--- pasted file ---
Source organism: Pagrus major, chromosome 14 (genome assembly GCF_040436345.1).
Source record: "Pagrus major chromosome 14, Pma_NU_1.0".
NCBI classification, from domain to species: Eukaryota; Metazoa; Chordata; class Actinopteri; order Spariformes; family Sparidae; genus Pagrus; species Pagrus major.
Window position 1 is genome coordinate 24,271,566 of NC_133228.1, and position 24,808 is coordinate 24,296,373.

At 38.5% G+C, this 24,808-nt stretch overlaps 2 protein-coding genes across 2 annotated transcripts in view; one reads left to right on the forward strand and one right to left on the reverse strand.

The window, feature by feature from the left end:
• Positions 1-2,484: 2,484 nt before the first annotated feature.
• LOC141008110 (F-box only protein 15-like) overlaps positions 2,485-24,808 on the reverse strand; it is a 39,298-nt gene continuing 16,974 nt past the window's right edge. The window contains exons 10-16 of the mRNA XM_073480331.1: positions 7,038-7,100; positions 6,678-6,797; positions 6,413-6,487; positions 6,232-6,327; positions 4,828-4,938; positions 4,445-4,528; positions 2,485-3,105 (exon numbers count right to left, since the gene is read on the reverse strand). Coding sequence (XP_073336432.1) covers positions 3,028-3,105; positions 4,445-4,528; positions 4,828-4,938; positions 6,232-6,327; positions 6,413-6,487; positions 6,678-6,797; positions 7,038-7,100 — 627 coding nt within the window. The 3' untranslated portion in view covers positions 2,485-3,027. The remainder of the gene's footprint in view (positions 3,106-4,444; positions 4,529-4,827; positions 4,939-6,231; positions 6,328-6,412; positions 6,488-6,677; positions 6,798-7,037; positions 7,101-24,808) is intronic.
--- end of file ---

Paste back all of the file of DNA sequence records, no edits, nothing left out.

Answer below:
Source organism: Pagrus major, chromosome 14 (genome assembly GCF_040436345.1).
Source record: "Pagrus major chromosome 14, Pma_NU_1.0".
NCBI classification, from domain to species: Eukaryota; Metazoa; Chordata; class Actinopteri; order Spariformes; family Sparidae; genus Pagrus; species Pagrus major.
Window position 1 is genome coordinate 24,271,566 of NC_133228.1, and position 24,808 is coordinate 24,296,373.

At 38.5% G+C, this 24,808-nt stretch overlaps 2 protein-coding genes across 2 annotated transcripts in view; one reads left to right on the forward strand and one right to left on the reverse strand.

The window, feature by feature from the left end:
• Positions 1-2,484: 2,484 nt before the first annotated feature.
• LOC141008110 (F-box only protein 15-like) overlaps positions 2,485-24,808 on the reverse strand; it is a 39,298-nt gene continuing 16,974 nt past the window's right edge. The window contains exons 10-16 of the mRNA XM_073480331.1: positions 7,038-7,100; positions 6,678-6,797; positions 6,413-6,487; positions 6,232-6,327; positions 4,828-4,938; positions 4,445-4,528; positions 2,485-3,105 (exon numbers count right to left, since the gene is read on the reverse strand). Coding sequence (XP_073336432.1) covers positions 3,028-3,105; positions 4,445-4,528; positions 4,828-4,938; positions 6,232-6,327; positions 6,413-6,487; positions 6,678-6,797; positions 7,038-7,100 — 627 coding nt within the window. The 3' untranslated portion in view covers positions 2,485-3,027. The remainder of the gene's footprint in view (positions 3,106-4,444; positions 4,529-4,827; positions 4,939-6,231; positions 6,328-6,412; positions 6,488-6,677; positions 6,798-7,037; positions 7,101-24,808) is intronic.